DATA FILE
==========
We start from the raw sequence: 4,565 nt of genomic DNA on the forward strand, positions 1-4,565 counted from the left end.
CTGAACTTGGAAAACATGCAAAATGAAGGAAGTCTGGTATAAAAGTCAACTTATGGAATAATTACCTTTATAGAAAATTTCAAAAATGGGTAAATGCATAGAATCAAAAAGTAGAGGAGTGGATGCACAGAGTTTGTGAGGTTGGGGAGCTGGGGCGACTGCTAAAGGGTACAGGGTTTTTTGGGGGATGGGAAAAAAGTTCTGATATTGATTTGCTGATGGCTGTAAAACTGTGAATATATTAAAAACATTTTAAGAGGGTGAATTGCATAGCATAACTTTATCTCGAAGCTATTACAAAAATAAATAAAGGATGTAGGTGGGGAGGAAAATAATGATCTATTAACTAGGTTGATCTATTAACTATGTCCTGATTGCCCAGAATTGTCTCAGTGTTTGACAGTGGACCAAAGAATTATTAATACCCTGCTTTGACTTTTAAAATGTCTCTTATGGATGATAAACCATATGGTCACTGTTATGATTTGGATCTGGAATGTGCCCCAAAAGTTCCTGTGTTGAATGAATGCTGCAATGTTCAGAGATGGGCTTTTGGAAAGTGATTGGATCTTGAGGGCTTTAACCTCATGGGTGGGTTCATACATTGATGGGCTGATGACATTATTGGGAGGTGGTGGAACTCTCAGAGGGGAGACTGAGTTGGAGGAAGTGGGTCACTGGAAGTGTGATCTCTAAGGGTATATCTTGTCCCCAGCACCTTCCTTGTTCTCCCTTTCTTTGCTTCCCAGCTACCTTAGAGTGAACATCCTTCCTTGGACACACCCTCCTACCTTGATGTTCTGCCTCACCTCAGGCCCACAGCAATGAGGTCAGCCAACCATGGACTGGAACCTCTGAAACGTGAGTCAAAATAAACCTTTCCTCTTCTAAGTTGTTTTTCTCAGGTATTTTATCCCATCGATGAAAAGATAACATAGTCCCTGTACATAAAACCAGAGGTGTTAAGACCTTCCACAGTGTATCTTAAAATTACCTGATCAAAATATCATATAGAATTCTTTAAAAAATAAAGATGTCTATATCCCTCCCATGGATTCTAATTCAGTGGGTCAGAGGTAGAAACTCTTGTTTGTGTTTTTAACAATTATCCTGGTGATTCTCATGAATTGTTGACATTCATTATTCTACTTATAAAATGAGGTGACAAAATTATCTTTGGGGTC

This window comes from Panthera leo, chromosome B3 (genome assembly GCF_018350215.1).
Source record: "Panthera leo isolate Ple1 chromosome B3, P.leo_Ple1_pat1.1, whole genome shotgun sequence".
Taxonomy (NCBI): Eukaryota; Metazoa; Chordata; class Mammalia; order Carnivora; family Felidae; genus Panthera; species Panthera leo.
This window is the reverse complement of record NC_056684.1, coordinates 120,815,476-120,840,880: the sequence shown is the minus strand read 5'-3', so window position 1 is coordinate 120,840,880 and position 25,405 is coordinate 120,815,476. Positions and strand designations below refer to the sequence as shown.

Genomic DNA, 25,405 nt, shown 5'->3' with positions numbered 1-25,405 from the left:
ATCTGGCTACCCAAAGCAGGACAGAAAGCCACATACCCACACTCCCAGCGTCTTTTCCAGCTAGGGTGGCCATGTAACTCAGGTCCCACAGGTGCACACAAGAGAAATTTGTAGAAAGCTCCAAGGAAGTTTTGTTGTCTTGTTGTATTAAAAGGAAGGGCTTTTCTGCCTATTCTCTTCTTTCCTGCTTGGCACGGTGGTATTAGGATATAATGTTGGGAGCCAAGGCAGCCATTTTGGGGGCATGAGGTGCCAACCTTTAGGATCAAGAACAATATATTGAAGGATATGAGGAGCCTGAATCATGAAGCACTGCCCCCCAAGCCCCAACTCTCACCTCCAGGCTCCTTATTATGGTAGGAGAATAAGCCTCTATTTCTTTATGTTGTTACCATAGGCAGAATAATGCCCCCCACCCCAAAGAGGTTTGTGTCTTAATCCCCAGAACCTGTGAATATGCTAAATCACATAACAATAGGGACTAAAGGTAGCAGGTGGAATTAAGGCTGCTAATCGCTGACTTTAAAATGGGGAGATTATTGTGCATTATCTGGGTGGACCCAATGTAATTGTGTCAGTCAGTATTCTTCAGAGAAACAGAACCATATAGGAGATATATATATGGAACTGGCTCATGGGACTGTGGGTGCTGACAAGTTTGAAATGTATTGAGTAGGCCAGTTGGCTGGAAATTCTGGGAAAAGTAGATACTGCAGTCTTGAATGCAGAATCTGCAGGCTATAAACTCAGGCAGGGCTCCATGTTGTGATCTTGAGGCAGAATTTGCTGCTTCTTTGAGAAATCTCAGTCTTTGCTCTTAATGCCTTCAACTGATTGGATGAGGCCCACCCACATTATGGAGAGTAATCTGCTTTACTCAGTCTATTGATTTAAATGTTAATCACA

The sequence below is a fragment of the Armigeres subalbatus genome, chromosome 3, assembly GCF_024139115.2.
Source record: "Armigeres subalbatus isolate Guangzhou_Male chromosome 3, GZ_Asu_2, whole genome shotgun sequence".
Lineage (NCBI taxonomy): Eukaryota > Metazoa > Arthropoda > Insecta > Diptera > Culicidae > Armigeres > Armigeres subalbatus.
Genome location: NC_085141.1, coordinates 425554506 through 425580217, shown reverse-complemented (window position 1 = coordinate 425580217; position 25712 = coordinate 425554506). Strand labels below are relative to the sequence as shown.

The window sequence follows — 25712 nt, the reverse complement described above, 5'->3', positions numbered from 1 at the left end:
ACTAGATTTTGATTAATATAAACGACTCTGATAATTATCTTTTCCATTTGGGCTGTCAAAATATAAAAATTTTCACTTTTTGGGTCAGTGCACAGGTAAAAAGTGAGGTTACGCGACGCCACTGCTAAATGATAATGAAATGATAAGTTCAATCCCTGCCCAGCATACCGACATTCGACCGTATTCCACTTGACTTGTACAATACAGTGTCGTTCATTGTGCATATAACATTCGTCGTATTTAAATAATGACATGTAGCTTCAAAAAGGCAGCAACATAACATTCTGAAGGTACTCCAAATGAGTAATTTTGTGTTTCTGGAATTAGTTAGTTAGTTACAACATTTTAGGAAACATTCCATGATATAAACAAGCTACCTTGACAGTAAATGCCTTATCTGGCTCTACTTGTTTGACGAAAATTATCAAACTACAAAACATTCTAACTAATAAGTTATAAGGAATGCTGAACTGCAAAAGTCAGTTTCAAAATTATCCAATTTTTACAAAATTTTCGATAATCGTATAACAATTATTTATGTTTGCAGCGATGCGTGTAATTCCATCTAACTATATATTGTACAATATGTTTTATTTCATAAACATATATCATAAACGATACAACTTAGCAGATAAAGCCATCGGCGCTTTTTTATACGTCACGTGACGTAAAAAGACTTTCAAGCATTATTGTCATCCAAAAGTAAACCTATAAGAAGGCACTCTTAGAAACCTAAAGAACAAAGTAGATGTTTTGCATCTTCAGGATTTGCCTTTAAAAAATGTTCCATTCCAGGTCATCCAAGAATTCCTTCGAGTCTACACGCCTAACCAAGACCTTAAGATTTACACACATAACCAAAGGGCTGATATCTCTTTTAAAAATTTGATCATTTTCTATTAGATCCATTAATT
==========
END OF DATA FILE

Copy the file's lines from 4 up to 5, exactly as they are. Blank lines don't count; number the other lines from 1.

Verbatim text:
Source record: "Panthera leo isolate Ple1 chromosome B3, P.leo_Ple1_pat1.1, whole genome shotgun sequence".
Taxonomy (NCBI): Eukaryota; Metazoa; Chordata; class Mammalia; order Carnivora; family Felidae; genus Panthera; species Panthera leo.